Site menu:

Sponsored by

Bitcube Ltd.  Expert Linux Consultancy

Categories

Meta

Site search

 

March 2008
M T W T F S S
« Feb   Apr »
 12
3456789
10111213141516
17181920212223
24252627282930
31  

Archives

Links:

Firefox 3 – security madness

Dear firefox developers. Could you _please_ rethink the current braindead approach to security? Security is important, but the current design is diabolical. I realise that this sometime changes (the windows version seemed better last time I used it). The rant below applies to the latest version on Ubuntu Hardy. For example, I clicked on a link from slashdot earlier today and was presented with this popup:

www.newsdesk.umd.edu uses an invalid security certificate.
The certificate is not trusted because the issuer certificate is not trusted.
(Error code: sec_error_untrusted_issuer) \[OK\]

Firstly the explanation, whilst not bad is still mumbo jumbo to 99% of web users. However the _main_ problem and the point of this rant is the “OK” button. Currently I have to:
1. take a note of the site name
2. edit -> preferences
3. privacy tab (nope), security (nope), ah, _advanced_ tab
4. hunt around a bit more, oh “encryption” sub-tab
5. verification tab?, ah, no, “view certificates” tab (we aren’t viewing then, we are adding an exception)
6. server tab
7. click add exception
8. type in the address of the website
9. click “get certificate”
10. untick “permanently store” if desired
11. confirm security exception
12. close all those windows
13. reclick link

No, it’s not “OK” – it’s dreadful. With this I think firefox will lost many, many users fairly rapidly.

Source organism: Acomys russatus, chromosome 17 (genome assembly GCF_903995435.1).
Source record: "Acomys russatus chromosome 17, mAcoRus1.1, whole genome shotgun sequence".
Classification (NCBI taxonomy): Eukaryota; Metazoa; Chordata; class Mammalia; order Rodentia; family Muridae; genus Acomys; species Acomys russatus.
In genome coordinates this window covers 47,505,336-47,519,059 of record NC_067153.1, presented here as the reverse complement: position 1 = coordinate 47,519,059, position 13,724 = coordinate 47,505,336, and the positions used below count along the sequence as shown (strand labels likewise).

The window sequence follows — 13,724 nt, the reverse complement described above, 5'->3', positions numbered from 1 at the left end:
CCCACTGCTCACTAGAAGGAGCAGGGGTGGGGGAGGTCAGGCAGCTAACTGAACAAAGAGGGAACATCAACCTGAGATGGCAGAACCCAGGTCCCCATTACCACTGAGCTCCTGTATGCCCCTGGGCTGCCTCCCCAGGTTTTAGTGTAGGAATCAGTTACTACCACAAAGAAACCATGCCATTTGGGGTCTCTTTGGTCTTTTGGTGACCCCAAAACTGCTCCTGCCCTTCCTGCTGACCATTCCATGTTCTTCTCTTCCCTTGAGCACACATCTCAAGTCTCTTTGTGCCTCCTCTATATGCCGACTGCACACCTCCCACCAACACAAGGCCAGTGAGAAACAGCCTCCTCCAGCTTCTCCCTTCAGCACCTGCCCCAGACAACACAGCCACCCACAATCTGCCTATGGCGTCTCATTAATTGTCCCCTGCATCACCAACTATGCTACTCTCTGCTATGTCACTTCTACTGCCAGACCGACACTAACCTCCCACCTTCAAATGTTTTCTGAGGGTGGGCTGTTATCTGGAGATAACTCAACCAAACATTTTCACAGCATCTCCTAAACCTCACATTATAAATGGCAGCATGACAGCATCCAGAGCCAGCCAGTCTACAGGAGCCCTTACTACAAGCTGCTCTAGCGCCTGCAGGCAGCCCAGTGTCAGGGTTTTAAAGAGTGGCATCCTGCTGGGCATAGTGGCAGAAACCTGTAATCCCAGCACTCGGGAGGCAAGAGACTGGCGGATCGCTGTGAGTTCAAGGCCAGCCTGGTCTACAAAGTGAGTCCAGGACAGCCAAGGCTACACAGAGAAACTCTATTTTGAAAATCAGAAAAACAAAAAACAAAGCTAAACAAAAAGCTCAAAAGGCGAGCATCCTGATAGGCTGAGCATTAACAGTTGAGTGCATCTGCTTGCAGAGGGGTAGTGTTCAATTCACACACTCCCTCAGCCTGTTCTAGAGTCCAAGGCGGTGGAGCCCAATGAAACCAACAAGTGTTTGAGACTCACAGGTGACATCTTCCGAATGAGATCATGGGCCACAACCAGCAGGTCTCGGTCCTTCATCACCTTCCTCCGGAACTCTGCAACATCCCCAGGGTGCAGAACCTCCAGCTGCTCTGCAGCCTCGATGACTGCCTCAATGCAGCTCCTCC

What I want firefox to do is to make clear what the security problem is and give me the choice of whether I:
* trust firefox and proceed no further (e.g. banking)
* tell firefox to add an exception (e.g. for a site I know, or the 50% of sites with self-signed certificates)
* tell firefox to ignore it ATM (e.g. for most other sites where I’m not really fussed – probably also self-signed certificates)

I think the best way to implement this might be in two steps. Firstly, ask me what I want to do – I suggest something like “Do you wish to ignore this warning and continue (not advised):
* No (default)
* Yes

Then to make this _permanent_ either use one of those drop-down prompts (like the “remember password” one) or perhaps allow people to click on the padlock icon and add a permanent exception if they so wish.

Comments

Comment from Stephen O’Neill
Time: Wednesday 26 March, 2008, 08:22

Which beta is this – Windows Beta 4 has a link saying “Or you can add an exception…” which then has two buttons “Get me out of here” and “Add an exception”. Clicking the latter takes you to “step 8″ in your stuff above.